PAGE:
Azerbaijan Is Rich. Now It Wants to Be Famous.
11/02/2013 3 comentarios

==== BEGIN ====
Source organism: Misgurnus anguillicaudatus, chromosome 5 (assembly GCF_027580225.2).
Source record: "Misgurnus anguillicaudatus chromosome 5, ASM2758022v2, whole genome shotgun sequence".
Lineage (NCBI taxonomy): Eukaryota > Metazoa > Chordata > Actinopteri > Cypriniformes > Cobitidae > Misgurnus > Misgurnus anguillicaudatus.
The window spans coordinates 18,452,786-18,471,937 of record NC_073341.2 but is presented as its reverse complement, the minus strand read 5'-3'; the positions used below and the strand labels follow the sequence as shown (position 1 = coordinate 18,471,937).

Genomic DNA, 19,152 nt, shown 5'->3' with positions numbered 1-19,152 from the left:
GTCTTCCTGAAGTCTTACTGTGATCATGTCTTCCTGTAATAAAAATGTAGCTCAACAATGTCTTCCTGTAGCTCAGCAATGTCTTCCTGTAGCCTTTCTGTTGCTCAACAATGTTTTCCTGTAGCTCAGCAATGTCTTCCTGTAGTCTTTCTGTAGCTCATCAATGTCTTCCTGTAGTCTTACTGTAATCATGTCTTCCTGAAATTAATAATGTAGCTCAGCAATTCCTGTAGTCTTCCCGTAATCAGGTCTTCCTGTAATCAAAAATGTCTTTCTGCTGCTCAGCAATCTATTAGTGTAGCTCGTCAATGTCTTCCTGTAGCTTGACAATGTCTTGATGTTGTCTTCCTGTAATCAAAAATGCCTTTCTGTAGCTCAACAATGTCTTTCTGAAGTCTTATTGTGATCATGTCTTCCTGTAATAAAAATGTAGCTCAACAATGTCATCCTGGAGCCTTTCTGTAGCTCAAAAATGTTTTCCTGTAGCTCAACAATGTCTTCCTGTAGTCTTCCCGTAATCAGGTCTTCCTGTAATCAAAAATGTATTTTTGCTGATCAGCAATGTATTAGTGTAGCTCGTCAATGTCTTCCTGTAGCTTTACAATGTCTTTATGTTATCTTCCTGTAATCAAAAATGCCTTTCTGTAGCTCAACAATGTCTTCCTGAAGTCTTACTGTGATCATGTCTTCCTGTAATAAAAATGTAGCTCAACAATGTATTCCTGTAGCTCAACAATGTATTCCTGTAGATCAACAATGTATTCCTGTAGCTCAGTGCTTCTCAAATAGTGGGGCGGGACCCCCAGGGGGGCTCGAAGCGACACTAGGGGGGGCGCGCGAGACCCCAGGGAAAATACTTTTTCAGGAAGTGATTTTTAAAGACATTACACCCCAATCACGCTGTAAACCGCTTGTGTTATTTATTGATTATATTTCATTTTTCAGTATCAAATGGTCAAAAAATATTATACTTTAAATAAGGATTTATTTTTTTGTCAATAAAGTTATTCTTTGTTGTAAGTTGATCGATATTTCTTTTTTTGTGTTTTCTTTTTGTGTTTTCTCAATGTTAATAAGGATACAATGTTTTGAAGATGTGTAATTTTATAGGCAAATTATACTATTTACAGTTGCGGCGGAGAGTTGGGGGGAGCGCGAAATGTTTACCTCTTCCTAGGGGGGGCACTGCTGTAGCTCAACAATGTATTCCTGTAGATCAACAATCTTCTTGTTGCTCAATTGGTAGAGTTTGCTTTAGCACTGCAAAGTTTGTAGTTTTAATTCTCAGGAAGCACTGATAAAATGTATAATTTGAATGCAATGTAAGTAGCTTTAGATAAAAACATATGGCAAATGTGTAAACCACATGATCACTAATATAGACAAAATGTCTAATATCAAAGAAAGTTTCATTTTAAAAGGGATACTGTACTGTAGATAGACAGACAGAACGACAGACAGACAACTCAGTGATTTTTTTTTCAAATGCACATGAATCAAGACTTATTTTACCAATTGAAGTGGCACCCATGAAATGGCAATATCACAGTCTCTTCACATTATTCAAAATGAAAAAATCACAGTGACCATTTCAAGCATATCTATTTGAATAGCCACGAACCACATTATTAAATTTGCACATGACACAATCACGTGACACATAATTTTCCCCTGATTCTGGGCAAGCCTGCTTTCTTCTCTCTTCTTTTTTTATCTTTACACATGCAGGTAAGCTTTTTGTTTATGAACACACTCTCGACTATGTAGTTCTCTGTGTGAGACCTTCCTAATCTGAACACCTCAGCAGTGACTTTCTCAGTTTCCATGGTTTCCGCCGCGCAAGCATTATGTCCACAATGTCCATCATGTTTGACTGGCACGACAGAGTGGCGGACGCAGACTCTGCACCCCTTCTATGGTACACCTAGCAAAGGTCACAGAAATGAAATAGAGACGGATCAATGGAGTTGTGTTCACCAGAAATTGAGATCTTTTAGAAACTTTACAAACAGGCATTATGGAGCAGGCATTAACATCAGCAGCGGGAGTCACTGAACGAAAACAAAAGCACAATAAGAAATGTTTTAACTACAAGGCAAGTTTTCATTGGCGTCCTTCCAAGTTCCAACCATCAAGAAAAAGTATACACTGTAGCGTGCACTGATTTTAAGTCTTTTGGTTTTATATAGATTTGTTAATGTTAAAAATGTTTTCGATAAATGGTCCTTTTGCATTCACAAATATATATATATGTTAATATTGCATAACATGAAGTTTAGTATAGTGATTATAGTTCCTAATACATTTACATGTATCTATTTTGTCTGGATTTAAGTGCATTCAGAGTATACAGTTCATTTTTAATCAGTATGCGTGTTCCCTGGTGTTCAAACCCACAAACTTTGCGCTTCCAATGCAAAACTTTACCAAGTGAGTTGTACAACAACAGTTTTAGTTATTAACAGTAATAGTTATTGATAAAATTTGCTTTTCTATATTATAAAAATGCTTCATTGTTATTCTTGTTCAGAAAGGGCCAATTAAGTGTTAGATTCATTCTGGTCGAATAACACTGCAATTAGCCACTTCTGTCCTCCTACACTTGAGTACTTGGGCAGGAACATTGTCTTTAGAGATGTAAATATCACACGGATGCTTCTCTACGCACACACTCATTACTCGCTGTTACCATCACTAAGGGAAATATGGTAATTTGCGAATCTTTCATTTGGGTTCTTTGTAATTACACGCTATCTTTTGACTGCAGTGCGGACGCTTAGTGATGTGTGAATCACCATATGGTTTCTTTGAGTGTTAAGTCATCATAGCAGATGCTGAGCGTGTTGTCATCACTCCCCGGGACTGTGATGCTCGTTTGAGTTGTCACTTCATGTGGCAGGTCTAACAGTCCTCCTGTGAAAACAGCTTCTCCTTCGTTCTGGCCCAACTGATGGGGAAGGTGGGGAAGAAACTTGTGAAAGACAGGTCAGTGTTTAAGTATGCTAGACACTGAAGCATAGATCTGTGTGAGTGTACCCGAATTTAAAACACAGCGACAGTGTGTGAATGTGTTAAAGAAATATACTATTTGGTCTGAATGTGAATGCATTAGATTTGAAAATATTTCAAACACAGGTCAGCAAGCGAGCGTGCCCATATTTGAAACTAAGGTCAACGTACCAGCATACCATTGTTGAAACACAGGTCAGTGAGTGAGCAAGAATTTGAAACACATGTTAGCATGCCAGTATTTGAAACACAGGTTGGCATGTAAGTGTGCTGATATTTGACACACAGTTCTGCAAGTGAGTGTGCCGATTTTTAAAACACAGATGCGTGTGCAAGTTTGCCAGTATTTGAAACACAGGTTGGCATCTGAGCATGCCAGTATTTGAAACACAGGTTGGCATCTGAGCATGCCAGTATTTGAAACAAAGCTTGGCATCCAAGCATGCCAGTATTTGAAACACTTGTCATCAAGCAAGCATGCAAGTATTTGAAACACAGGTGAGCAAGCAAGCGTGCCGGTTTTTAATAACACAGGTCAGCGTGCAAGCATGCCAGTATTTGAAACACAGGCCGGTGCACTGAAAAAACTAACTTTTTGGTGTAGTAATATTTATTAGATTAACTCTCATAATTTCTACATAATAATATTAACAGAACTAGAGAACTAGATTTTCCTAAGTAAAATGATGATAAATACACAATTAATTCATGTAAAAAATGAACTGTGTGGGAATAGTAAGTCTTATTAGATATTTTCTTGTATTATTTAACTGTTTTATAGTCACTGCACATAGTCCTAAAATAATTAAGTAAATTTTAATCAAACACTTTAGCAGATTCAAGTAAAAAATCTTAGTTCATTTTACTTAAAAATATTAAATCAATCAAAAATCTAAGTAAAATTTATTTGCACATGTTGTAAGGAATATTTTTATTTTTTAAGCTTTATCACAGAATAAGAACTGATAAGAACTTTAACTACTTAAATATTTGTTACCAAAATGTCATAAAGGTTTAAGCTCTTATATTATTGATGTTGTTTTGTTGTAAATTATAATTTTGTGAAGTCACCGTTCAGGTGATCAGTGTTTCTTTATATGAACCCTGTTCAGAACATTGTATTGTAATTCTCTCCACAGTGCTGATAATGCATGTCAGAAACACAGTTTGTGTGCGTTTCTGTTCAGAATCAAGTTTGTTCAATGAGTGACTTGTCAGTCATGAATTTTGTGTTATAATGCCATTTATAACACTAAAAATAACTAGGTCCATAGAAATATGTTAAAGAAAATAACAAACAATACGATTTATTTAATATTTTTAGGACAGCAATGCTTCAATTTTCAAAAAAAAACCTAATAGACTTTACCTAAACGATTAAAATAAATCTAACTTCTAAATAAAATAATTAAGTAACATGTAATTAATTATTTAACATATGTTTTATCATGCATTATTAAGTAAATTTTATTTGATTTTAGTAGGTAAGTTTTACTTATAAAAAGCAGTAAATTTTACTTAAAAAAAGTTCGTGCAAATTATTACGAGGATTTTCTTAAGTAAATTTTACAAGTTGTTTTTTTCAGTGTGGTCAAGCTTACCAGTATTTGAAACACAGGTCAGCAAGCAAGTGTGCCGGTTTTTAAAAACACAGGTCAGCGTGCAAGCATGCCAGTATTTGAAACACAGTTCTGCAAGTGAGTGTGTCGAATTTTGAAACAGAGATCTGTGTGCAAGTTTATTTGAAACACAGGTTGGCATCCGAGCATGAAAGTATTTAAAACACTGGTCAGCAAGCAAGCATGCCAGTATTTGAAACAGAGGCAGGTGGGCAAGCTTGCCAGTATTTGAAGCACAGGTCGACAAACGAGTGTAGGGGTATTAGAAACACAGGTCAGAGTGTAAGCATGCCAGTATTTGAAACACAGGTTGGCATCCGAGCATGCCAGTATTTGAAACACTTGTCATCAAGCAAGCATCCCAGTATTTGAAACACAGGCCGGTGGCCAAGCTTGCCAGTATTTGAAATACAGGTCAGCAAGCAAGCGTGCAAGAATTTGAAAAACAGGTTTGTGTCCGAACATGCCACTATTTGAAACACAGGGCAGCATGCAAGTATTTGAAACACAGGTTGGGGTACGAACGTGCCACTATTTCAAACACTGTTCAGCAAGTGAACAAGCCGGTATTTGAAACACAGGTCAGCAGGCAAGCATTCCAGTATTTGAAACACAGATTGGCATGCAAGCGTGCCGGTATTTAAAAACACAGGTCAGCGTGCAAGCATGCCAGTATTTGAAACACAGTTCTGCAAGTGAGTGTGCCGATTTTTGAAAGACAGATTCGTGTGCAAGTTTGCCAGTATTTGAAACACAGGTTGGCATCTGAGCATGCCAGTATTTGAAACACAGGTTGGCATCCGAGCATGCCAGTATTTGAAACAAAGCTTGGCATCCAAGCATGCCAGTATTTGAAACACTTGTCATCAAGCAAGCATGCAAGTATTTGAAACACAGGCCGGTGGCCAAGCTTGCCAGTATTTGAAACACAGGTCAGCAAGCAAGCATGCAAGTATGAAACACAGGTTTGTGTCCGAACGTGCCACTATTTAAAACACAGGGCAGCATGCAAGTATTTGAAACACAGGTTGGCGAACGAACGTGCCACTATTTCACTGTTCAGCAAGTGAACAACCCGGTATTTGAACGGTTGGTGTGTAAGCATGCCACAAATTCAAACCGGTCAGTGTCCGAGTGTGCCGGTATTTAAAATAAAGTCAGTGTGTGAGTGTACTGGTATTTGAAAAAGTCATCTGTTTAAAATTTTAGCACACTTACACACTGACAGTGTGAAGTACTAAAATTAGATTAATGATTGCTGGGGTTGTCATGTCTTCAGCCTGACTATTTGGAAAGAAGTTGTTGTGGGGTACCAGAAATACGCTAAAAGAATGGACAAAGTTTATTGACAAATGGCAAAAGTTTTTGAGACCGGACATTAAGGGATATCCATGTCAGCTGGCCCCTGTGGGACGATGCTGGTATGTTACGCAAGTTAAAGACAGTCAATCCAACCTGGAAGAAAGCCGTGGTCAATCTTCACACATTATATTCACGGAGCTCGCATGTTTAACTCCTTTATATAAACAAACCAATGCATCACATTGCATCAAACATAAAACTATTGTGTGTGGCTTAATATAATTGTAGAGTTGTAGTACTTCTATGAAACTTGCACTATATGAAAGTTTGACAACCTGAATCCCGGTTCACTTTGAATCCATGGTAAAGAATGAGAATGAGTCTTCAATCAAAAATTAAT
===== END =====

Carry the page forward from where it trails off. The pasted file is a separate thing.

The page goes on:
(…..) Few countries have come as far in mastering the art of geopolitics as Azerbaijan. After being occupied by Cyrus the Great, Alexander the Great, the Seljuks, Mongols, Persians, the Russians, the Ottomans and, finally, Soviets, Azerbaijan, which achieved its independence in 1991, has cultivated few relationships with US, many European countries, deepened relations with Russia and key Central Asian “stans”. These days, Azerbaijan, which is overwhelmingly Muslim, buys advanced weapons systems from Israel in return for oil. A new member of United Nations Security Council, the country sided with the United States against Russia last year on a resolution condemning Syria. “This is a very small country on a very significant piece of real estate,” says Matthew Bryza, former U.S. ambassador to Azerbaijan. “Azerbaijan pursues a very realpolitik policy.” In the old days, they came for geography (Azerbaijan is perched on Caspian). About century ago, they started coming for oil. Then, after Soviet Union collapsed, energy sector became a source of enormous wealth. Now Azerbaijan is trying to take an advantage of that wealth. As such, Avesta’s sales and marketing team recently produced a gleaming 101-page coffee-table book in a gilded box promoting Khazar Islands. It features photographs of men in Italian suits, women with pouty faces; everyone drinks wine and is on a cigarette boat or in a Mercedes convertible. There’s also a video that shows computer renderings of Khazar Islands in not-too-distant future. The video lasts 5 minutes 6 seconds and includes an image of a make-believe skyline at night and another of Ibrahimov on a cellphone in front of a private jet, even though, conceded, he doesn’t own one. 2 things about the video are striking. First, there isn’t any information about asking prices, square footage, move-in dates, why anyone would want to live in Baku. And then there’s the soundtrack, which is a synthesized blast of violins, harps, horns and snare drums that makes you feel as if you’re riding a stallion in the desert in the 1980s. The day before my three-hour flight from Moscow to Baku last spring, Avesta’s sales and marketing director at the time, Kenan Guluzade, flew to the Russian capital to hand-deliver book and DVD to me at a Starbucks. Guluzade said he had to be in Russia anyway, he was also worried that, as a journalist, I might not get into Azerbaijan. Guluzade came with his assistant and his father, who sported an elegant, silk scarf and a tailored jacket. Guluzade spoke quickly, in English. “It’s really nice to feel attention to our construction project,” he said, and then he handed me a fancy shopping bag with the DVD and the book. His father sipped a latte. “The new Baku is stunning,” his father said. Then Guluzade said: “This is true. It’s amazing what is happening.” When I arrived in Baku, first of the Khazar Islands had already been plunked down, and first few apartment buildings were going up. The entrance featured a menacing, falconlike archway. Boulevards and traffic circles had been paved, and there were long strips of palm trees, “Ibrahimov loves palm trees,” Nigar Huseynli, Ibrahimov’s assistant, said, and everywhere there seemed to be mounds of earth and retaining walls and the concrete outlines of future cineplexes and shopping malls. Amrahov Hasrat, who was chief engineer at the Khazar Islands, told me that 200 trucks brought in rocks every day from a bluff eight miles away. “We are destroying the mountain,” Hasrat said, pointing off into the distance in the direction of a hill, “and taking the rocks back to the sea to build the artificial islands” (…..)